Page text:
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What Are Some Clues …That You Might Need A Casting Lesson.


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I found this article interesting and worth sharing. It is so true. Fly Casting is yours letting you down?

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Improving your casting could be the best preparation you can make.

You have sorted out your gear so what about your casting?

Ok let’s be honest, this post is unashamedly self promoting, but there is a good message in here none the less and well worth consideration, you would do yourself more good to take some instruction or have some casting practice than with almost any other preparation for the coming season.

The number one reason why most fly anglers fail.

I have guided clients from all over the world on our streams and I have taught dozens of local anglers the subtleties of approaching these catch and release waters and the NUMBER ONE reason that most anglers fail to get the results they should is because they simply don’t cast well enough.

When all is said and done most of us spend far too much time worrying about flies and leaders and all manner of gizmos without actually being able to use all that technology to good effect.

The expensive rod, the micrometer tuned degressive leader and the host of fly patterns all fail to work if the fly is not presented properly and in the right place, and that means that YOU have to cast them. You aren’t out there with anyone else and don’t go blaming the wind or the trees or whatever, fly fishing is a sport where there is nowhere to hide, you are solely responsible and it amazes me how few anglers take their casting abilities, or too often lack of them, seriously.

The typical client.

Take for instance a typical client, he is a great guy and super company on the river, he has travelled extensively and can regale one with wondrous stories of his fishing exploits. In fact I like this guy, and he really makes a super companion and client on the streams. However whilst he has fished for Taimen in Mongolia, Bonefish in the Seychelles, cast for Ponoi Peninsula Salmon, New Zealand Browns and Hutchen in Slovenia. Whilst he may have spent enough dollars to be able to pad a mattress on exotic location travel, guides and helicopters in all manner of places he can’t cast a fly well enough to hit a barn door from the inside? So what’s the problem here?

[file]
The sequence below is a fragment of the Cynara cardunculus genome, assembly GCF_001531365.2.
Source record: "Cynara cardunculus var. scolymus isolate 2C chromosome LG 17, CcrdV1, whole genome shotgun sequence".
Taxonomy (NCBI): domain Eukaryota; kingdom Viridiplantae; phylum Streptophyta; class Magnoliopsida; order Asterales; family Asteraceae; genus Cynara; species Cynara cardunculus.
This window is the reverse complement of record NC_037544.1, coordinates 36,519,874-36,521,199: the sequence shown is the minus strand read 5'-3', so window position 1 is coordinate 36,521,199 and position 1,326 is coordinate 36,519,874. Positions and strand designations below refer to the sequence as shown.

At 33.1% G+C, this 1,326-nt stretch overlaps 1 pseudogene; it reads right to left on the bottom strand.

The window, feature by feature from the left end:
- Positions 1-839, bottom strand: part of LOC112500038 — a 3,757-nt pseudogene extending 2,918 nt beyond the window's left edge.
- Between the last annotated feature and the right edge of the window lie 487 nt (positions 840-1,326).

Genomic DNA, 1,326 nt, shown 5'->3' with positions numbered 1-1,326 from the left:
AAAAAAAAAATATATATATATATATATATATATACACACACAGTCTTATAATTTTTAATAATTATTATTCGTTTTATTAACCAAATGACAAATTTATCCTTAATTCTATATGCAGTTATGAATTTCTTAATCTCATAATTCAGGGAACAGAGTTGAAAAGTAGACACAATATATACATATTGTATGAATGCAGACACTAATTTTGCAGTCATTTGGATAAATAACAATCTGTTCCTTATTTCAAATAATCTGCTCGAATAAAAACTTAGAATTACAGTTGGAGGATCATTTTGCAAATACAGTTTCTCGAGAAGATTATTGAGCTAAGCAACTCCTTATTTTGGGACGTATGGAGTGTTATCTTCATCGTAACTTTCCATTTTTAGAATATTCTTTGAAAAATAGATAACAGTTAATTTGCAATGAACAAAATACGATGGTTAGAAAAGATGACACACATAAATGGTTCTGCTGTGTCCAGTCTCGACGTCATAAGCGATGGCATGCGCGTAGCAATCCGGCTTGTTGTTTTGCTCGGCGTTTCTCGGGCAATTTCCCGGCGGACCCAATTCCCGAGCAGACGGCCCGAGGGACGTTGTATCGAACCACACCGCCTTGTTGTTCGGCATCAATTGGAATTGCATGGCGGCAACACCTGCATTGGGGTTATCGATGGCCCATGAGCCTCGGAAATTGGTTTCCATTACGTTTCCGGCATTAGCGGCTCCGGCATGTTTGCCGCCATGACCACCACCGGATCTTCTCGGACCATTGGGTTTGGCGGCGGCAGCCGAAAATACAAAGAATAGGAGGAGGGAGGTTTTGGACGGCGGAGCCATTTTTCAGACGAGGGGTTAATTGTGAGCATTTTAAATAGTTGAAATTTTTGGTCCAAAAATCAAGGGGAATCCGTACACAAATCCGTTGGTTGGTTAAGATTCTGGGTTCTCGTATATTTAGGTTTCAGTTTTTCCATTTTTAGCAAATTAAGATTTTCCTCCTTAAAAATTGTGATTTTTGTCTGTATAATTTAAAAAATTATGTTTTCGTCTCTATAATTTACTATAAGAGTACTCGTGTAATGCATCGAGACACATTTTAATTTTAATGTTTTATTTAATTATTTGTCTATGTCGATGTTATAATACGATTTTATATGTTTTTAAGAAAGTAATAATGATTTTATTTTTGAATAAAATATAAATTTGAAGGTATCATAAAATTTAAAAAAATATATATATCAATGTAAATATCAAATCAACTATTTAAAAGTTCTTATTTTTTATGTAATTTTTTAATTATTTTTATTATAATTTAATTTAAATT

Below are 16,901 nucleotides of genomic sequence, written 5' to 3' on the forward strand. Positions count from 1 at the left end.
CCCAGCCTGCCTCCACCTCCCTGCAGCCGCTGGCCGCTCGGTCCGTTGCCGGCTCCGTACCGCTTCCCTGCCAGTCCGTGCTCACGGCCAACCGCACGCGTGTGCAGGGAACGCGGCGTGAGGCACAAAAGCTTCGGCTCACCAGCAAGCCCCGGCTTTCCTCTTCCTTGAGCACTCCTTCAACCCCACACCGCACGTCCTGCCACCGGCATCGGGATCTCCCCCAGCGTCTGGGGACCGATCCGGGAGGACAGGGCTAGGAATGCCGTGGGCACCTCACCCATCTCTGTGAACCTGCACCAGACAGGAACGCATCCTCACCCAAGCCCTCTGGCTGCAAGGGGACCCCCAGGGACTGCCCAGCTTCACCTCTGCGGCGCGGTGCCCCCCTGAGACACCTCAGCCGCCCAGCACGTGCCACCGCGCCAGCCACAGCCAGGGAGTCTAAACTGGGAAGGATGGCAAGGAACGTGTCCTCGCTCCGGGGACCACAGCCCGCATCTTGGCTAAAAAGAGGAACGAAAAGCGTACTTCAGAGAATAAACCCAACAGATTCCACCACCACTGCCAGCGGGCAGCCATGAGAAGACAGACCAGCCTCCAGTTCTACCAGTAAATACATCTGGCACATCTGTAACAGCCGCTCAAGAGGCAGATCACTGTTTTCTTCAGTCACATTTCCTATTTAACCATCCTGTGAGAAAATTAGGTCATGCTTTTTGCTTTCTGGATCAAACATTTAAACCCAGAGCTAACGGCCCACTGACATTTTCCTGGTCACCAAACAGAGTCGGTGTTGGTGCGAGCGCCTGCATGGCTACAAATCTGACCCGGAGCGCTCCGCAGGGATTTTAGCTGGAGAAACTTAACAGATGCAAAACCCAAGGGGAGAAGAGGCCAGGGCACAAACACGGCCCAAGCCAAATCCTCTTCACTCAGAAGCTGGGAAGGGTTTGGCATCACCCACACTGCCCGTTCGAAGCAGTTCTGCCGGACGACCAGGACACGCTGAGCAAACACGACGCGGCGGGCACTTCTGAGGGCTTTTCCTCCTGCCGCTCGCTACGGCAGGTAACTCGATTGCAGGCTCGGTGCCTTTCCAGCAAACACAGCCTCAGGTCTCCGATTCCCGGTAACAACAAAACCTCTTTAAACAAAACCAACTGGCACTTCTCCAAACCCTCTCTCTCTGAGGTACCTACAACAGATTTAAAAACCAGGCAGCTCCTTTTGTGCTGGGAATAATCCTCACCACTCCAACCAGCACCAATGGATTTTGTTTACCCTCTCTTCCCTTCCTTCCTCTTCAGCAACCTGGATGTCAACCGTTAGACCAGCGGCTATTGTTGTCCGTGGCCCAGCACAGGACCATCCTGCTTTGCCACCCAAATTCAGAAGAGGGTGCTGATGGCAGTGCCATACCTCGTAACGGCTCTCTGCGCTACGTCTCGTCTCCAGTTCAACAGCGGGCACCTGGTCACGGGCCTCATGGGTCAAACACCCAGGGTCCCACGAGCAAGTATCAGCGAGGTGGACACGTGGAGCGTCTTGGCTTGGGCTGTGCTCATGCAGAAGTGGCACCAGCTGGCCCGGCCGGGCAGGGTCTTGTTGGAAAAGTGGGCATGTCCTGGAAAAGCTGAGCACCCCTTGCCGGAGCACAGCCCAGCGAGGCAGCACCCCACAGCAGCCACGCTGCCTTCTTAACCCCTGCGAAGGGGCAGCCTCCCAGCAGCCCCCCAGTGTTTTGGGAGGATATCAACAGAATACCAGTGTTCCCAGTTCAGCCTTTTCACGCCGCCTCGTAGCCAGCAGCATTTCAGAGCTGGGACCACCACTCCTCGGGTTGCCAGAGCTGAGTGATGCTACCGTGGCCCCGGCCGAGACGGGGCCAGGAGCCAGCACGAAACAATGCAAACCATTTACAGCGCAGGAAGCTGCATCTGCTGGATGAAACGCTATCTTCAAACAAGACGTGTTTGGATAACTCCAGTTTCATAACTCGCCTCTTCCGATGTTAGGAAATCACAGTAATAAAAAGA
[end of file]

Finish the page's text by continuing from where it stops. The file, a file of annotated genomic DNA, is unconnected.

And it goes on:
#1: You cannot learn to fly cast whilst fishing. (no more than you could learn to drive on a freeway).

Firstly you can’t learn to cast from your guide and I don’t teach casting when I am guiding, there is too much other stuff going on to get it right and you really need to practice, in fact you want to practice until it is right, then you will never have to think about it again. So all the expensive guided trips aren’t going to help you that much.

#2: You shouldn’t be reluctant to ask for help and get it right.

Secondly, for some odd reason, fly anglers seem reluctant to get help. Golfers automatically go to the pro, squash players, tennis stars etc all get coached by others to help them, but fly anglers seem to think that there is something demeaning in asking for assistance with the most basic of all functions, casting a fly or they simply think that they are good enough that they couldn’t do better. So they fiddle about on the lawn or the stream, they get taught bad habits by their buddies or they convince themselves that this is as good as it gets and carry on at the skill level that they have acquired. Perhaps part of this is simply because being a mostly solitary sport they aren’t aware of what is possible and don’t have a comparison.

#3 Not all the people who are prepared to teach you to cast are actually capable of doing so.

Thirdly, and this could be seen as somewhat contentious I admit, a lot of people who are teaching casting out there really aren’t that good at it, the teaching that is not necessarily the casting. One thing I dislike more than any other is the reliance on the “casting clock” system, which is almost diametrically opposed to what actually happens in a good fly cast, and a method of instruction that is so ingrained that few fly anglers have managed to completely avoid its pernicious acceptance. I have reviewed most of the casting videos, DVD’s and books that have ever been produced and there are few I would recommend. Perhaps the most honest approaches would have to be the thoughts of Charles Ritz on high line speed casting and the instruction of Lefty Kreh, many others don’t cut the mustard as far as I am concerned. In fact based on what I see on the river every day, there is something drastically wrong with casting instruction because the efficacy of most of the anglers one sees just isn’t up there. If most owners of motor vehicles drove as poorly as most owners of fly rods cast, then the carnage on our highways would be considerably worse than it already is. In fact overpopulation and global warming could take a turn for the better.

So to start with here are a couple of tips or suggestions that may help you.

You shouldn’t judge your casting by the distance that you obtain but by the narrowness of the loop you can create. Narrow loops begat high line speed and high line speed gives you accuracy, control and in the end, if required, distance, not the other way around.

Casting short lines can be as or more demanding than long ones and on the streams that we fish accuracy and efficiency of delivery of the fly weigh far more heavily on the angler than bunging your pattern into the middle distance.